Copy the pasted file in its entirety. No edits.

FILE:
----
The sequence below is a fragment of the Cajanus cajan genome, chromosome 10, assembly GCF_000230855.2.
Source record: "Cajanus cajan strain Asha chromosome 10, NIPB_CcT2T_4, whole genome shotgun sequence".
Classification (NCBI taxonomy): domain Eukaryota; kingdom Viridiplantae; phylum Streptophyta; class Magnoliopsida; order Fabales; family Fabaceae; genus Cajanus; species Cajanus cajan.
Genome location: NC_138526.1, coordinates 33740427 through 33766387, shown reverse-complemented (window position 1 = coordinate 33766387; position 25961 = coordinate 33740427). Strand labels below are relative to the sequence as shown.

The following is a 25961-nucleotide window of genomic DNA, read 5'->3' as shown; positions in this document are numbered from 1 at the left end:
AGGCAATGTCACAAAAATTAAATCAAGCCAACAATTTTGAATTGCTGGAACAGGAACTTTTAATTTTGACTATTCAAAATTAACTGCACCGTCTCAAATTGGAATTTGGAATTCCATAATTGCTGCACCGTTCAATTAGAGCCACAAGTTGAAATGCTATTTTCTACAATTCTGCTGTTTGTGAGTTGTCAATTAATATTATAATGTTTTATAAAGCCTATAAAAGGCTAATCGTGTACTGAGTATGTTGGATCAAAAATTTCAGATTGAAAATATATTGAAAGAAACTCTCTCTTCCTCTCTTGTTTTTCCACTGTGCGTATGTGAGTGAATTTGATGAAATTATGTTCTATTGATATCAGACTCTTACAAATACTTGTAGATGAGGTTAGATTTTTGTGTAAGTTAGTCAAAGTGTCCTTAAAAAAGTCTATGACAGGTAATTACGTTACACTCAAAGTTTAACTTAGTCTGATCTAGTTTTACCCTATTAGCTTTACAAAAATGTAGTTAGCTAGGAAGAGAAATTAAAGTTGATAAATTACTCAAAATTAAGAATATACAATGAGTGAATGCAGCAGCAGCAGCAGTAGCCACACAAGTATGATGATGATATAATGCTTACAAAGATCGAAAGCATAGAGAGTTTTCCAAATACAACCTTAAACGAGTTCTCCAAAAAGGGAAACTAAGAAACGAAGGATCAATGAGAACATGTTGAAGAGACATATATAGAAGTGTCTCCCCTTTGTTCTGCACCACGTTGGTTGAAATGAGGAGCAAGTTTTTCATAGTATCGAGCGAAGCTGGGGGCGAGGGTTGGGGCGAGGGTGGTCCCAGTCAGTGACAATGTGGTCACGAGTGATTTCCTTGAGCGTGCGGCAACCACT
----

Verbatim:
The sequence below is a fragment of the Cajanus cajan genome, chromosome 10, assembly GCF_000230855.2.
Source record: "Cajanus cajan strain Asha chromosome 10, NIPB_CcT2T_4, whole genome shotgun sequence".
Classification (NCBI taxonomy): domain Eukaryota; kingdom Viridiplantae; phylum Streptophyta; class Magnoliopsida; order Fabales; family Fabaceae; genus Cajanus; species Cajanus cajan.
Genome location: NC_138526.1, coordinates 33740427 through 33766387, shown reverse-complemented (window position 1 = coordinate 33766387; position 25961 = coordinate 33740427). Strand labels below are relative to the sequence as shown.

The following is a 25961-nucleotide window of genomic DNA, read 5'->3' as shown; positions in this document are numbered from 1 at the left end:
AGGCAATGTCACAAAAATTAAATCAAGCCAACAATTTTGAATTGCTGGAACAGGAACTTTTAATTTTGACTATTCAAAATTAACTGCACCGTCTCAAATTGGAATTTGGAATTCCATAATTGCTGCACCGTTCAATTAGAGCCACAAGTTGAAATGCTATTTTCTACAATTCTGCTGTTTGTGAGTTGTCAATTAATATTATAATGTTTTATAAAGCCTATAAAAGGCTAATCGTGTACTGAGTATGTTGGATCAAAAATTTCAGATTGAAAATATATTGAAAGAAACTCTCTCTTCCTCTCTTGTTTTTCCACTGTGCGTATGTGAGTGAATTTGATGAAATTATGTTCTATTGATATCAGACTCTTACAAATACTTGTAGATGAGGTTAGATTTTTGTGTAAGTTAGTCAAAGTGTCCTTAAAAAAGTCTATGACAGGTAATTACGTTACACTCAAAGTTTAACTTAGTCTGATCTAGTTTTACCCTATTAGCTTTACAAAAATGTAGTTAGCTAGGAAGAGAAATTAAAGTTGATAAATTACTCAAAATTAAGAATATACAATGAGTGAATGCAGCAGCAGCAGCAGTAGCCACACAAGTATGATGATGATATAATGCTTACAAAGATCGAAAGCATAGAGAGTTTTCCAAATACAACCTTAAACGAGTTCTCCAAAAAGGGAAACTAAGAAACGAAGGATCAATGAGAACATGTTGAAGAGACATATATAGAAGTGTCTCCCCTTTGTTCTGCACCACGTTGGTTGAAATGAGGAGCAAGTTTTTCATAGTATCGAGCGAAGCTGGGGGCGAGGGTTGGGGCGAGGGTGGTCCCAGTCAGTGACAATGTGGTCACGAGTGATTTCCTTGAGCGTGCGGCAACCACT